Friday, August 21, 2009

Taking direction

Charles here, disagreeing with my esteemed colleagues.

Donis explained (below) that she enjoys jumping right in without a clear idea where the story will take her, allowing the characters to develop and influence the direction of the plot as the story unfolds. She notes that she doesn’t know who the killer will be when she starts, confident that the real killer will show himself/herself along the way. John doesn’t appear to go that far, but he does expect that as he is writing the story, his characters will provide answers to questions he himself hadn’t posed. Both methods sound like interesting ways to approach the writing process.

But as I said, I disagree.

Ever been a passenger in a car driven by someone who you knew started off without a clear idea of where they are going? They may be a fine traveling companion and they may keep saying, “Trust me, I know where we’re headed,” but you can feel it in your gut that they are just tooling around until they bump into something interesting. A surprise for the driver and a surprise for the passenger. A serendipitous joyride is fine if that’s what you are looking for, but otherwise it’s maddening.

However when you’re a passenger in a vehicle driven by someone who knows where she’s going and exactly how she’s going to get you there, someone who has it mapped out to ensure that you see all the way cool attractions along the way, someone who knows the shortcuts as well as the scenic overlooks, someone who exudes confidence in her driving skills as well as her knowledge of the greater landscape, then you know that not only will you get there in a timely manner, you won’t miss a thing along the way. Your driver respects you enough not to waste your time or get you lost for no good reason.

Anyone who has traveled with me knows I eschew itineraries and timetables – that’s my time and my vacation and I can live it the way I like. But when it comes to telling a story it’s different. Whether it’s an anecdote about a night in a Brisbane CafĂ© or a 85K word novel, I may veer off the core plot now and then and there will most assuredly be tangential thoughts that appear unrelated, but I know where I’m going, what I want to say, what I want to highlight and what the ‘moral of the story’ will be before I type the first word. This foresight provides an added sense of confidence to my writing and I believe readers can feel it too. We’ve all been in situations when we felt the person driving the car was cruising around, looking for an exit. The same can be true for a novel.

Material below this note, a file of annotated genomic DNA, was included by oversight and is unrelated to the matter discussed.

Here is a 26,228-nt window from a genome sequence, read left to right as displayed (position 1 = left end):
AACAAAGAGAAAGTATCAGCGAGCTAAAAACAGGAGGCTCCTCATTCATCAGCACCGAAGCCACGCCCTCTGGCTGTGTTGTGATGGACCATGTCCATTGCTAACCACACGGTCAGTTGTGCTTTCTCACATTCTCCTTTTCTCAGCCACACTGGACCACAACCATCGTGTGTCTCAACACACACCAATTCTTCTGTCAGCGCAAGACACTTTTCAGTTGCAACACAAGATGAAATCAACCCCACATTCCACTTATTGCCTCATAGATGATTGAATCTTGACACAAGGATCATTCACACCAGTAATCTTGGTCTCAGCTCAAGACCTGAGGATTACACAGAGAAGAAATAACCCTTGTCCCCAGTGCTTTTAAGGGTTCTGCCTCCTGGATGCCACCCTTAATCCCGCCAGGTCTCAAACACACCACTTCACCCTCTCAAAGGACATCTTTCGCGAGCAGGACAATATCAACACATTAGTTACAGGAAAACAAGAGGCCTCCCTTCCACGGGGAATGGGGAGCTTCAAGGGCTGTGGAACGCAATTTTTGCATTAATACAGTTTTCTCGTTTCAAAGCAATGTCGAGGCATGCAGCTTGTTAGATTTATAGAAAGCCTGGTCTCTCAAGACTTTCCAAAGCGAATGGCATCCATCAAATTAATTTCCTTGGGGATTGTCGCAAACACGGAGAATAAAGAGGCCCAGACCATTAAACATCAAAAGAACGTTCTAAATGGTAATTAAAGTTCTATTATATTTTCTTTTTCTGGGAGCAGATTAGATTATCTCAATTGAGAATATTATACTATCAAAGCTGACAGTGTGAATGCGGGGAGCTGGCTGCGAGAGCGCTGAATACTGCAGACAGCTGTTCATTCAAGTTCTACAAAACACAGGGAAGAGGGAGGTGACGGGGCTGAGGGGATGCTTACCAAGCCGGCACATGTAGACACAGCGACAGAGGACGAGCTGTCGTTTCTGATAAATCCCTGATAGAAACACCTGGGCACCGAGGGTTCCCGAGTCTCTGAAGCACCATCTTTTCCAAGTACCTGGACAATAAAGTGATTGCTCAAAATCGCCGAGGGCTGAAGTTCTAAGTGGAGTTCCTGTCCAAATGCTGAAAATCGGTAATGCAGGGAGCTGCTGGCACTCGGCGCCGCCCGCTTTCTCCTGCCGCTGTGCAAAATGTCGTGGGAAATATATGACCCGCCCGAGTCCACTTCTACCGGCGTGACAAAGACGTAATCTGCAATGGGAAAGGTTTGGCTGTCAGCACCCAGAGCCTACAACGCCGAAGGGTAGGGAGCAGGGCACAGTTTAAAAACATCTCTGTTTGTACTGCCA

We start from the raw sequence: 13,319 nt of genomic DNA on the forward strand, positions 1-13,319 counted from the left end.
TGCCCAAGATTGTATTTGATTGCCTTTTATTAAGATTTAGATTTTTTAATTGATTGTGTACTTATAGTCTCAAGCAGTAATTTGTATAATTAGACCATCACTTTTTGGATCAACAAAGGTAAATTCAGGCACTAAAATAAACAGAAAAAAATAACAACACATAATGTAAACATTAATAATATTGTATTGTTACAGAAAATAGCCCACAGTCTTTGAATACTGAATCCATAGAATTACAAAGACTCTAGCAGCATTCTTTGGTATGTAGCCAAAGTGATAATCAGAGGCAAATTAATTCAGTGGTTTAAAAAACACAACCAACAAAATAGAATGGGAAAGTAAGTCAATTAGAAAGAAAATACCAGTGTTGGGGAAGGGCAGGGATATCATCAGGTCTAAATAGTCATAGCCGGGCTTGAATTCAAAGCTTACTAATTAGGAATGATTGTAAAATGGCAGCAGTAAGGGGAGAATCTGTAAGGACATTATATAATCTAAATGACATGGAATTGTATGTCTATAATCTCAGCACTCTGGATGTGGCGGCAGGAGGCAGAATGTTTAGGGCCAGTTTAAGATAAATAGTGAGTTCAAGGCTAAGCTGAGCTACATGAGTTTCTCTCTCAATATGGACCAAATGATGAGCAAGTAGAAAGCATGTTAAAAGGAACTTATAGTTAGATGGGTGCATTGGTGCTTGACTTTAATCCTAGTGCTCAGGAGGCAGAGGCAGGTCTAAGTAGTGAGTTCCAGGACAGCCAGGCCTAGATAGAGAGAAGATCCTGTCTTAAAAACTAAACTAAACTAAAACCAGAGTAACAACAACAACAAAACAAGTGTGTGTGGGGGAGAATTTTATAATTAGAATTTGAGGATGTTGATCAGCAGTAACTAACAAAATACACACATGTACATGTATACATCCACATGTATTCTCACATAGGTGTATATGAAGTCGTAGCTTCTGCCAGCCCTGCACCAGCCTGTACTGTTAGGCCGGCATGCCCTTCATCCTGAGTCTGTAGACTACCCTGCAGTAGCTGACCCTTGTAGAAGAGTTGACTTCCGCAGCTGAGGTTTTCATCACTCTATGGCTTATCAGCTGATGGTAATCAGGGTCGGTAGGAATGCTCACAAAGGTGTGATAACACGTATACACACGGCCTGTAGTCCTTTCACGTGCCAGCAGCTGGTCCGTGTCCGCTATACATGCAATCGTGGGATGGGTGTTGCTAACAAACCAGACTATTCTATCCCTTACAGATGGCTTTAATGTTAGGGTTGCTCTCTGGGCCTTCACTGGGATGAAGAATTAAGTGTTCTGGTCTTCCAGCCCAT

Thoughts?

5 comments:

LINDA M. FAULKNER said...

I've found that a good balance between "pantsing" and planning exactly where I'm going provides the best framework.

In my early years as a writer, I'd outline so assiduously that my stories never varied from the outline. Once I eased off on the detailed character outlines and scene-by-scene outlines, my characters and imaginations provided me with insights and sidetrips that were far more exciting than my original plans.

To each his own: we all eventually find out what works best for us. At least for the moment...

John Corrigan said...

You wrote, "John doesn’t appear to go that far, but he does expect that as he is writing the story, his characters will provide answers to questions he himself hadn’t posed." Not so. It's the other way around. I pose the questions as I go, based on the way the characters develop and the action unfolds.

Donis Casey said...

Charles, dear, I said that I do as a rule know who the murderer is and how the deed was done before I start. Things may change as the story goes along, but usually the idea for the murder is the first thing I conceive. How my protag is going to reveal the murderer is usually a mystery to me until she actually does it, however.

Charles benoit said...

Donis - Ah, yes, you did say that. My apologies. And John, you are right, I did mess that up a bit. Clearly I have to stop trying to write by blog posts in the shower and go back to outsourcing them to my ghostwriter in Mumbai.

My apologies.

Donis Casey said...

I could use that Mumbai guy myself.